(Washington) The US Department of Defense has deployed a new high-tech fire detection system to help Canada battle one of the worst wildfire seasons on record.
The White House says the FireGuard system uses real-time data from drones and satellites to help detect new outbreaks in isolated areas before they spiral out of control.
This is just the latest U.S. helping hand in Canada, since smoke from wildfires in Nova Scotia, Ontario and Quebec began drifting south of the border earlier this month. this.
Since the beginning of May, more than 800 American firefighters, supervisors and technicians have been deployed across Canada, along with various aeronautical devices.
Canada has since requested additional air tankers and paratroopers (wildfire specialists who parachute into remote areas) through federal and state channels.
Other resources sent north include manual crews, incident management teams and line of fire leadership positions, according to the Idaho-based National Interagency Fire Center.
“(Department of Defense) personnel will analyze and share real-time data from U.S. satellites and sensors and transmit it through a cooperative agreement between the U.S. National Interagency Fire Center and the Canadian Interagency Forest Fire Center. National Security Council spokesman Adam Hodge said in a statement.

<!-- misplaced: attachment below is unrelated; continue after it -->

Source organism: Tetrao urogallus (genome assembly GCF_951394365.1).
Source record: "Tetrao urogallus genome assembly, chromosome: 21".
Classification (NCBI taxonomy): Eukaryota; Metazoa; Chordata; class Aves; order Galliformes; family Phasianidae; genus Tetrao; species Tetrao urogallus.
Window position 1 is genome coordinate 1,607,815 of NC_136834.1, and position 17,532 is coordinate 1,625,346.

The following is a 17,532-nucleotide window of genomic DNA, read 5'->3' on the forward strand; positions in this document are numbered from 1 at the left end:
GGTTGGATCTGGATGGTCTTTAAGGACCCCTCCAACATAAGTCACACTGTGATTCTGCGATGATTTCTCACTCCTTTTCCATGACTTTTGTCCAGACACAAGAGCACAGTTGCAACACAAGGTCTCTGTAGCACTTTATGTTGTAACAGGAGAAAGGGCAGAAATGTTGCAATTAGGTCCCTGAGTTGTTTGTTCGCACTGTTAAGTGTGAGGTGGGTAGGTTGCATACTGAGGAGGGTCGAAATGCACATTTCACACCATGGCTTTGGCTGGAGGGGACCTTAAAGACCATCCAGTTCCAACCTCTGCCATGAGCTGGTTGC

“In the coming weeks, the United States will continue to coordinate closely with the Government of Canada in the response to the historic wildfires burning in Canada,” he said.
Those fires became impossible to ignore south of the border as thick smoke drifted into some of the most populated cities on the US East Coast last week, including New York, Philadelphia and Baltimore. .
At the height of the smoke’s presence, regions were issuing air quality alerts ranging from red to purple and brown, a level that indicates “unsafe” conditions. These sectors were canceling outdoor activities, delaying flights and keeping schoolchildren indoors.
“We are proud of our staff who continue to step up and make themselves available for assignment in Canada,” said Dave Haston, spokesperson for the National Multi-Agency Coordinating Group.
The group “will continue to respond quickly to Canadian requests for additional fire suppression resources and provide essential support during this period of relatively light fire activity in the United States currently.”
The implication here is clear: the United States has its own wildfire season to worry about, and if it reaches the same level as Canada, it will have its hands full and be unable to provide much help. further beyond their borders.
Through state “agreements” with Alaska, Washington and Minnesota, three air tankers were sent to Alberta, while three single-engine water bombers, known as “fire bumps”, head to Ontario.
The United States Bureau of Land Management and the nation’s fire department are also sending two aircraft, four spotter planes and 36 paratroopers to help with fire suppression efforts in British Columbia.